The Métis are a group of people who, under the Constitution Act of 1982, are recognized as an aboriginal people of Canada, along with the First Nations and Inuit. The true description of the name itself is a messy topic. Its meaning has changed through history and even today it lacks legal definition. Today, the term Métis, meaning “mixed” in old French, is commonly used to refer to people of mixed European and Indigenous ancestry as a result of the many European settlers taking Indigenous women as wives during the fur trade. The focus of this investigation is this question: How did the Métis people develop their identity over the course of the fur trade? Why is this an important and significant question to ask about the past? It helps people understand how history has lasting effects. The Métis people are a people whose culture is rooted in their history because of the consequences of the fur trade.
Why did it happen the way it did and what were the consequences? During the late 17th century, the height of the North American fur trade, many European traders and fur trappers married Indigenous women in the areas they settled in. This included, but was not limited to, Cree, Objiwe, Algonquin, Mi’kmaq, and Saulteaux women. These marriages were referred to by the French as “marriage à la façon du pays” (or “marriage according to the custom of the country” in English). Most of the settlers were either French or British. Most of the French settlers were Catholic. It was at this time that the first generation of Métis children were born. The children of these marriages grew up with the cultures of their mothers but were exposed to Catholic beliefs as well as Indigenous beliefs. Many of the fur trappers lived with their Native wives in their tribes, providing a primarily First Nations environment for their children. Overall, Métis children were then typically more aboriginal. However, these first generation Métis were generally French-speaking. In the 18th century, the Métis people started marrying among themselves. This continued into the 19th century. Later in the 18th century, British settlers entered the fur trade. English and Scottish men came to Canada as traders and they too took First Nations women as wives. Their descendants were English-speaking, but unlike the French settlers before them, these British settlers were not as kind to Métis culture. These British settlers were opposed to Catholicism. Most of them were either Protestant or Presbyterian. This caused tension between the Métis people and the European settlers. In 1812, when the fur trade had moved west, the Red River Colony was established. This is where the Métis Nation emerged as a political force in 1869, when Louis Riel established the Métis Provisional Government in what is now known as Manitoba.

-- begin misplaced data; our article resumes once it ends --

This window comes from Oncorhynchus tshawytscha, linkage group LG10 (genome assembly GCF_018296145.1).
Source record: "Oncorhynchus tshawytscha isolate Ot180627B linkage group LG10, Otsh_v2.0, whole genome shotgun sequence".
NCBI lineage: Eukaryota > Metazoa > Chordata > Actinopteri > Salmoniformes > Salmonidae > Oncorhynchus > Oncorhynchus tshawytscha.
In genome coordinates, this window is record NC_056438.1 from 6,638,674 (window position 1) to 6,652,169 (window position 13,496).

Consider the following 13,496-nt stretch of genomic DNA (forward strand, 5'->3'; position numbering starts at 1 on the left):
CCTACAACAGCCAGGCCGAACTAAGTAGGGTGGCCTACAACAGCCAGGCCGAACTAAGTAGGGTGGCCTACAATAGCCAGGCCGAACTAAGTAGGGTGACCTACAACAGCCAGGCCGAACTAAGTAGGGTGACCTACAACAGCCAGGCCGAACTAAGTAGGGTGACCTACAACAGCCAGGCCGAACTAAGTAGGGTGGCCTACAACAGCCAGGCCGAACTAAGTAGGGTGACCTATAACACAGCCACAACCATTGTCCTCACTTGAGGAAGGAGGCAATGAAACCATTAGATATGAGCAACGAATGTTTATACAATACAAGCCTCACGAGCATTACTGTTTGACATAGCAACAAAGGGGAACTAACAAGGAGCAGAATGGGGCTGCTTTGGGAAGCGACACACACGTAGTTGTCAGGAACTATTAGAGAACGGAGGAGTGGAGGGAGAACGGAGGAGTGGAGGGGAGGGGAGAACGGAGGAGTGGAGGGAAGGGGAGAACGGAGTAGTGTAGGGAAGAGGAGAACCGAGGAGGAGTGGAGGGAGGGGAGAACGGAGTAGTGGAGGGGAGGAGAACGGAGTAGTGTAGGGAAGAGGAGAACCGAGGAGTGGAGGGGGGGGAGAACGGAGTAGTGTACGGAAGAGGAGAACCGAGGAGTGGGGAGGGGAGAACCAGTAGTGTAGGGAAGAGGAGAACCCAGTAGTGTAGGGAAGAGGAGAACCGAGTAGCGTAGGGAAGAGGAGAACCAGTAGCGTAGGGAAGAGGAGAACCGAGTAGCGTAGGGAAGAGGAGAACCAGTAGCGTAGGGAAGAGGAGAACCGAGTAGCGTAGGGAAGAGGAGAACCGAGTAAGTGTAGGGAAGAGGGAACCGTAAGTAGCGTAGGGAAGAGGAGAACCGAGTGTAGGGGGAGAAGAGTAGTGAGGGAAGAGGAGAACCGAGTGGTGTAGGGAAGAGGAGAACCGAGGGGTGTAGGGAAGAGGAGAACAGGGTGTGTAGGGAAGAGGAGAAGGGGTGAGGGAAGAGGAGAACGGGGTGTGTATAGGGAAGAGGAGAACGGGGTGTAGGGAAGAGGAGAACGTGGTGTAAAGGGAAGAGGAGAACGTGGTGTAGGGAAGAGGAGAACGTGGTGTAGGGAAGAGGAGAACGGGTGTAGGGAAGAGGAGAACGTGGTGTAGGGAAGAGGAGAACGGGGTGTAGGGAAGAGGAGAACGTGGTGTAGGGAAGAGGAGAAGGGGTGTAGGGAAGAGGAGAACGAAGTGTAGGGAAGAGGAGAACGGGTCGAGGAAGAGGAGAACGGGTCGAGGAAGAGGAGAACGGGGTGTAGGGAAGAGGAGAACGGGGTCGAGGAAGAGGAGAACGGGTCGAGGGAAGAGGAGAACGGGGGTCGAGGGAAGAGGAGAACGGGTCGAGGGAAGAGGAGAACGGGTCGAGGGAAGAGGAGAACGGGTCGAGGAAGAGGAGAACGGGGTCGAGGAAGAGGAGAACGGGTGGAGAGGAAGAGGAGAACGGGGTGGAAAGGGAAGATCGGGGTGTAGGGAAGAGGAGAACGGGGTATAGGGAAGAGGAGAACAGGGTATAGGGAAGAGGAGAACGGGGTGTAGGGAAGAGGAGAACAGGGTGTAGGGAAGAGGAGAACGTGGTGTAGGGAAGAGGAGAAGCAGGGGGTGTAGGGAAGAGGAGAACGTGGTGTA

How have our lives and conditions similar to those found in this research and how have they changed? Religious views are no longer being opposed or criticized in Canada, or at least not to the scale they were during the time of the fur trade. Catholic, Protestant, Presbyterian, and other forms Christianity are acceptable in Canada along with Indigenous belief systems and other religions from other parts of the world. Marriage is still a normal part of everyday life in Canada, but its role in our society has changed. Today, marriage is seen as more of a choice than a necessity. Of course, racial tension has died down significantly over the years, and interracial marriage is a common practice, especially in Canada. However, the ratio between Indigenous people and immigrants, including European settlers and their descendants, has grown tremendously over the last century. Indigenous people currently make up less than 5% of the population of Canada. The world the birthed the Métis people is very different from the one we live in presently. It is unlikely that a similar event would arise in Canada today.
What conclusions can be reached about the inquiry question based on this research? The Métis people, though a mix of European and Indigenous bloodlines, are first and foremost an aboriginal group in Canada. Their cultures have remained primarily more Indigenous throughout the centuries. This is because the children of the original marriages between European settlers and Indigenous women were usually raised by their mothers. Many of the children were even raised in First Nations villages. The Métis people are unique because they have ties to both Indigenous belief systems and Catholicism. Métis culture was not a result of forced influence from European settlers as some might assume, but a result of cultural preservation and preservation of values by the Indigenous people over the years. Though standards of marriage have changed, and cultural diversity in Canada has inflated, Métis Canadians have still managed to keep their unique culture alive to this day.